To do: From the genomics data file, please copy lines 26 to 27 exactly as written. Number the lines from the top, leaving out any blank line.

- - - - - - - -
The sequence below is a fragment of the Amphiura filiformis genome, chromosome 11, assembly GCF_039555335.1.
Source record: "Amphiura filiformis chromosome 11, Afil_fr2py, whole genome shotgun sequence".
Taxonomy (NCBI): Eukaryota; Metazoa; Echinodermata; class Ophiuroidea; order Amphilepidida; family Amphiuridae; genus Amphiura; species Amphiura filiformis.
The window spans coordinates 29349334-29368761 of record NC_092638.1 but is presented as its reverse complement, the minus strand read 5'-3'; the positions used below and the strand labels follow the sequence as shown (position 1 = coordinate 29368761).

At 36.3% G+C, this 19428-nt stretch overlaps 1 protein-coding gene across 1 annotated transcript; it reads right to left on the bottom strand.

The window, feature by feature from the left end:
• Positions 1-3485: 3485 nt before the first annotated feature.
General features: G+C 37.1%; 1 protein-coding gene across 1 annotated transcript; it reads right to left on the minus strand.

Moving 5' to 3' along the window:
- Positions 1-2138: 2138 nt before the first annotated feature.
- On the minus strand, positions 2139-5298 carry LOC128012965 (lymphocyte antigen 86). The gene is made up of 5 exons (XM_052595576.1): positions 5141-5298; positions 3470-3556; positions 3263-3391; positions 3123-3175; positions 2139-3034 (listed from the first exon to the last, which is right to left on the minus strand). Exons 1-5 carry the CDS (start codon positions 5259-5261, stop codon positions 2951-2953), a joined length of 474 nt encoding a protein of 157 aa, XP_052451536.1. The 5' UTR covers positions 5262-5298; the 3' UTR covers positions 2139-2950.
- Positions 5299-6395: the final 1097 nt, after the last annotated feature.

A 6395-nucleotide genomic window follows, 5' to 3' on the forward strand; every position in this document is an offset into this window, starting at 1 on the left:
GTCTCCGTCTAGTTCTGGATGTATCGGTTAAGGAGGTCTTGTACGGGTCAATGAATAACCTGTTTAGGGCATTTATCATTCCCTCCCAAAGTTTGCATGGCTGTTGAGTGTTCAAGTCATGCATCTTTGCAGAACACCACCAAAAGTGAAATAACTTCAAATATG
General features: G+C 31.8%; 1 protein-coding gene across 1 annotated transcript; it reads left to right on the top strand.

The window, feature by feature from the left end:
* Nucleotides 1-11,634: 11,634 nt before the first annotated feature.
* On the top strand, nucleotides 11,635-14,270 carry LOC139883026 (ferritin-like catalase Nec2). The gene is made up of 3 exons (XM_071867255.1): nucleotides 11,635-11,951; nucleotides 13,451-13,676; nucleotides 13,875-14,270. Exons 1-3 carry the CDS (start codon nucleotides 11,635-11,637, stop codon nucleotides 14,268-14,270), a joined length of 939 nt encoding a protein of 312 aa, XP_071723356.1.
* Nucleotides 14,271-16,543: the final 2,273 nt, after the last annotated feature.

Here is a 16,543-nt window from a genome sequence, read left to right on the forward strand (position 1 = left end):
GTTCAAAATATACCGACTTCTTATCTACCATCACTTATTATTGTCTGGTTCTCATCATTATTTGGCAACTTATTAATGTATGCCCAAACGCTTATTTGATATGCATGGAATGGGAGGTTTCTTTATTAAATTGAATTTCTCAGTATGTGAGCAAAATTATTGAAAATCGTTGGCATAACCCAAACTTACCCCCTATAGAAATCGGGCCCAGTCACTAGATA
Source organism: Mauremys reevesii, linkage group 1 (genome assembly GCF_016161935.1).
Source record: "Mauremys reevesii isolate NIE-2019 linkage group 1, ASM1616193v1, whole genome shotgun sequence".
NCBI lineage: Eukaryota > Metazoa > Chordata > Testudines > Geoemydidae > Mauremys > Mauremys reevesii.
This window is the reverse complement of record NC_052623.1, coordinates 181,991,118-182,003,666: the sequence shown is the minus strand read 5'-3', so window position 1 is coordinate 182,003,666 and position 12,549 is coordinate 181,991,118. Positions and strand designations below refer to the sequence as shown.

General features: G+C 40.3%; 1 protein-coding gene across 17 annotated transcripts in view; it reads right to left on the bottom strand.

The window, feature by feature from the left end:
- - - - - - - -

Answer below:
General features: G+C 40.3%; 1 protein-coding gene across 17 annotated transcripts in view; it reads right to left on the bottom strand.

The window, feature by feature from the left end: